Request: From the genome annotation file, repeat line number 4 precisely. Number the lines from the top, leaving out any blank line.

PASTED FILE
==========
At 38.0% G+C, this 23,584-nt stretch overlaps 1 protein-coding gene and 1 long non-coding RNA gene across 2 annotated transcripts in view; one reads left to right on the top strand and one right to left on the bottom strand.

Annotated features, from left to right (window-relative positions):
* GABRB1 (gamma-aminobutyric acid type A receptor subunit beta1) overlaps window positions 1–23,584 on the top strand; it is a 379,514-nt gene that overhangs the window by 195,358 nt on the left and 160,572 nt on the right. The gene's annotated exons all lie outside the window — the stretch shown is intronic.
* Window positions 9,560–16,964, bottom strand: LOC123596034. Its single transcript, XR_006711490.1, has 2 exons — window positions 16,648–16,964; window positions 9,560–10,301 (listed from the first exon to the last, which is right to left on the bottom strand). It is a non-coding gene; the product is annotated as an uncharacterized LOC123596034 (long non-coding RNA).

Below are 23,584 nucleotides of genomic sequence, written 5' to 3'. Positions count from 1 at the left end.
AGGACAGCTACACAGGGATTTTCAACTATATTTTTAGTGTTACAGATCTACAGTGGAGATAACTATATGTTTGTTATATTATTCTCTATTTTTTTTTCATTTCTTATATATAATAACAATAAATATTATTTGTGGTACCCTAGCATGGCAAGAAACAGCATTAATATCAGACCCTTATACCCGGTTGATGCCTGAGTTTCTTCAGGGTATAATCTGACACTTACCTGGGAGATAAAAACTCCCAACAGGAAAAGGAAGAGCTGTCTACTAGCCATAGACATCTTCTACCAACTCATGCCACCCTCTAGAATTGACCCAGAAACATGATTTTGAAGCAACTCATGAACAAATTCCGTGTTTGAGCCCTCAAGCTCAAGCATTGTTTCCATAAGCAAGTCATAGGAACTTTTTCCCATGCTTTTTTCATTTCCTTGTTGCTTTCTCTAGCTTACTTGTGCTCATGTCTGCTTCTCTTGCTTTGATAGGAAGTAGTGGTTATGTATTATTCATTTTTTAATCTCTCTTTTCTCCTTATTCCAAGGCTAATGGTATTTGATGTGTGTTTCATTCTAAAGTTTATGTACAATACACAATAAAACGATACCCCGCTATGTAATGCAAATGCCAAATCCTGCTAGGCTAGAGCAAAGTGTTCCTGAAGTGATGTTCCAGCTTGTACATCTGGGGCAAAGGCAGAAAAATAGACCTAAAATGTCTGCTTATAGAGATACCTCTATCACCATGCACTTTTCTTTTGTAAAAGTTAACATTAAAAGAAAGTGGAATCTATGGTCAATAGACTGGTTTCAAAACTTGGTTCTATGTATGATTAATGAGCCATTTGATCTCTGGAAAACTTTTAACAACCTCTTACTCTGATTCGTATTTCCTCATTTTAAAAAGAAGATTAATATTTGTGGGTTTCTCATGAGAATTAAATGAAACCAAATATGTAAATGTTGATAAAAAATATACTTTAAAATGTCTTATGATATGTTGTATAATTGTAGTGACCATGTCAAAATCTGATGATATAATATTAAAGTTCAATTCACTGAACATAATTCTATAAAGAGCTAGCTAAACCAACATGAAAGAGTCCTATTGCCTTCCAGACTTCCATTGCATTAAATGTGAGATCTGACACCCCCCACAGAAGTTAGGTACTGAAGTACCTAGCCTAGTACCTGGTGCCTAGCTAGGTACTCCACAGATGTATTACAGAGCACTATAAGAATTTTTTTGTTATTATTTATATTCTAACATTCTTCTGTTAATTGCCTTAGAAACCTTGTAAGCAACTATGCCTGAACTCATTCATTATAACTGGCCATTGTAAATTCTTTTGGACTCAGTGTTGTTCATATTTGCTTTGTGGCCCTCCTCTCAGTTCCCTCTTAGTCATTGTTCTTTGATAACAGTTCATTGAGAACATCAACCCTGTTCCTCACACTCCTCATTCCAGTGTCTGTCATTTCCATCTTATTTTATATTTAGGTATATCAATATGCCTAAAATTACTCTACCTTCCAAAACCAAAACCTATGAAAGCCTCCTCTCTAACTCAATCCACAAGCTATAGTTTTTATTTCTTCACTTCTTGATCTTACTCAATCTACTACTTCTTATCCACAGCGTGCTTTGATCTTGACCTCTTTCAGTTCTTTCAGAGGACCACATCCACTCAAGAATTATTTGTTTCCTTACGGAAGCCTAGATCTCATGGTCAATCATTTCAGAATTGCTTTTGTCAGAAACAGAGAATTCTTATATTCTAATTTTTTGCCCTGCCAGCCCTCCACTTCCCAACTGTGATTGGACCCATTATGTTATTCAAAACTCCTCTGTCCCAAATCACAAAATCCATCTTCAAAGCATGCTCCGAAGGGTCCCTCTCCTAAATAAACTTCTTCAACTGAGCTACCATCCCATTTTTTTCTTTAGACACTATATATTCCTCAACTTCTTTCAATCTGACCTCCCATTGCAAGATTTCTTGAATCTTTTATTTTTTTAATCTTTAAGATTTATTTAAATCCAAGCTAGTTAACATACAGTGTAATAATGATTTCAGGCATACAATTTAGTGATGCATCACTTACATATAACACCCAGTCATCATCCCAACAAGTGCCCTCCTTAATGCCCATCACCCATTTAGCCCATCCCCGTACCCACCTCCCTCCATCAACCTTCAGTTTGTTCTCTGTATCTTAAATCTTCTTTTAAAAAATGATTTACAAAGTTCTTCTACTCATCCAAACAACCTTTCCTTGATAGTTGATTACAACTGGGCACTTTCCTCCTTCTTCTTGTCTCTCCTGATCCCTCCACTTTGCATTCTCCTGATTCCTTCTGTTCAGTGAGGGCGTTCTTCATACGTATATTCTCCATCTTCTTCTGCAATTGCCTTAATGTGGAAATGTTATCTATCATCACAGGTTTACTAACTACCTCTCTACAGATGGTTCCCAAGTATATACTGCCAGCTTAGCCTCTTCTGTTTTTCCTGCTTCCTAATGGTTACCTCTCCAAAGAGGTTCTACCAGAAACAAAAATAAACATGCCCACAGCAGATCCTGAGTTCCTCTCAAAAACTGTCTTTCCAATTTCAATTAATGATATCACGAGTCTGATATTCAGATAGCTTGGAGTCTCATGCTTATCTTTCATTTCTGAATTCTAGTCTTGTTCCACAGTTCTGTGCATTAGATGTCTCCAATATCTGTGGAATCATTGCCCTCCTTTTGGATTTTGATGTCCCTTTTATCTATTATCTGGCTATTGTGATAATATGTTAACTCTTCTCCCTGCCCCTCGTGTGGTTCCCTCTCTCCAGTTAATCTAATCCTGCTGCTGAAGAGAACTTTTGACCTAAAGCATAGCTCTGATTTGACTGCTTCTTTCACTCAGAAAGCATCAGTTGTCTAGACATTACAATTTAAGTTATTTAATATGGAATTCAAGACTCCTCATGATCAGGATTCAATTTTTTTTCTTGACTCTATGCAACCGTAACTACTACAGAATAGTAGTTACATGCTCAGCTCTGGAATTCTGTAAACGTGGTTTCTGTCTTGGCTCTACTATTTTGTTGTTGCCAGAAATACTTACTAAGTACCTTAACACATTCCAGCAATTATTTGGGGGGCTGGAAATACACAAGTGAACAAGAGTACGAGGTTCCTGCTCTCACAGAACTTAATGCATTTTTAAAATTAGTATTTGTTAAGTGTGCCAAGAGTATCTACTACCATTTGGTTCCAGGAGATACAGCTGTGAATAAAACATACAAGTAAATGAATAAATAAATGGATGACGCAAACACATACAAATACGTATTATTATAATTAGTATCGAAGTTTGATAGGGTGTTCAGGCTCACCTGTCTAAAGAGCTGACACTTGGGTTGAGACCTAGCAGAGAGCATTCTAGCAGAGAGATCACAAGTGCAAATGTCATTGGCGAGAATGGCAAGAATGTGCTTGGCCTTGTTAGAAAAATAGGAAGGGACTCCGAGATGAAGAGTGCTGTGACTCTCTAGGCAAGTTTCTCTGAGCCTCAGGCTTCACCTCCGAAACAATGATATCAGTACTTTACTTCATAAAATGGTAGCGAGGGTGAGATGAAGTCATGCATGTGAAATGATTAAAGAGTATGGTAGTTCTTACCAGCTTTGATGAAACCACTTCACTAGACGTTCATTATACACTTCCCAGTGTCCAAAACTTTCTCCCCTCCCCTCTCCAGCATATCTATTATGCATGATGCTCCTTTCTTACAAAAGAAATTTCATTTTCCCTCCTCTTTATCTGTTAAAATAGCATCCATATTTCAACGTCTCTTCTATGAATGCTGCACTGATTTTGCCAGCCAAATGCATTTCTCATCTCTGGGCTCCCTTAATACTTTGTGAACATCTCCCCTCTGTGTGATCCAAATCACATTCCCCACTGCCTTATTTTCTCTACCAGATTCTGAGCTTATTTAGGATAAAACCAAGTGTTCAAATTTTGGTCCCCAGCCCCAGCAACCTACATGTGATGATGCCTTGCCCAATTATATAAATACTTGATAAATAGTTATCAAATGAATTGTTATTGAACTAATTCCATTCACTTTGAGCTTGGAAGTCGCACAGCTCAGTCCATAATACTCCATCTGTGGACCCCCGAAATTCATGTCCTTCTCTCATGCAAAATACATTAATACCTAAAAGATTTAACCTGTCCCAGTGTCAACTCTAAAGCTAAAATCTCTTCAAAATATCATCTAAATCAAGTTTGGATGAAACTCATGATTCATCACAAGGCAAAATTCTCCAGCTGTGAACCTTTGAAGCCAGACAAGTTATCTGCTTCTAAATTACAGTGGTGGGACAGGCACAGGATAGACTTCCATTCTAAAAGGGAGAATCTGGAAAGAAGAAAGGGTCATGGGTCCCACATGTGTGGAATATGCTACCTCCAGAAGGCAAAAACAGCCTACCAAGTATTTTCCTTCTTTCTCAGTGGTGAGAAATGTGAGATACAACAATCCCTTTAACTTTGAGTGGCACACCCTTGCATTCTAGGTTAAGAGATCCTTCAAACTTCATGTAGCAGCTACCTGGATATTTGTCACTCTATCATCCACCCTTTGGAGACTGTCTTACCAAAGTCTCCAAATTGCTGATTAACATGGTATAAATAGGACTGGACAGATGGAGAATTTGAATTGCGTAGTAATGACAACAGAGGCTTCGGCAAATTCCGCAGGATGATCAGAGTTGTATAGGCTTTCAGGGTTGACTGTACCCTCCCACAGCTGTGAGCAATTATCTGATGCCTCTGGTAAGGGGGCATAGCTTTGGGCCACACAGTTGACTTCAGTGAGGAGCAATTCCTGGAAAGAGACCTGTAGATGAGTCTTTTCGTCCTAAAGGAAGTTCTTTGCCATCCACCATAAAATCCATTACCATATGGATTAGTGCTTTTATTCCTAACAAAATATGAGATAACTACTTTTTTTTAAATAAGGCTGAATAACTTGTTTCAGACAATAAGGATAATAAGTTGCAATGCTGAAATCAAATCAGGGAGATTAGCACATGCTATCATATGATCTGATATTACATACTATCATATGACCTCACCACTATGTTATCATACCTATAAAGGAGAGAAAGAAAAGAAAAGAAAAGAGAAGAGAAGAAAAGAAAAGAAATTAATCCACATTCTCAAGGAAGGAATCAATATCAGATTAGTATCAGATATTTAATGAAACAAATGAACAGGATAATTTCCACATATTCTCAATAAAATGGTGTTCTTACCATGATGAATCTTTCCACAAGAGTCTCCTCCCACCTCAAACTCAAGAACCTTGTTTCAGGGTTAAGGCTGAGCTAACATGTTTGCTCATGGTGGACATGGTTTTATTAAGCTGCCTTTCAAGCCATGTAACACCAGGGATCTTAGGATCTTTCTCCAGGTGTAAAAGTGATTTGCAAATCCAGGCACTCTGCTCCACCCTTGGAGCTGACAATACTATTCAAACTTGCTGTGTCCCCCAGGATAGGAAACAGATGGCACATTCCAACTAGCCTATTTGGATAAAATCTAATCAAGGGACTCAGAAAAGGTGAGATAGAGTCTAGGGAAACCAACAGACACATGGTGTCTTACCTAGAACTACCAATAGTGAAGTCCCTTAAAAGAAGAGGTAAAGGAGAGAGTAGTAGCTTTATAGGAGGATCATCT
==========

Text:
* Window positions 9,560–16,964, bottom strand: LOC123596034. Its single transcript, XR_006711490.1, has 2 exons — window positions 16,648–16,964; window positions 9,560–10,301 (listed from the first exon to the last, which is right to left on the bottom strand). It is a non-coding gene; the product is annotated as an uncharacterized LOC123596034 (long non-coding RNA).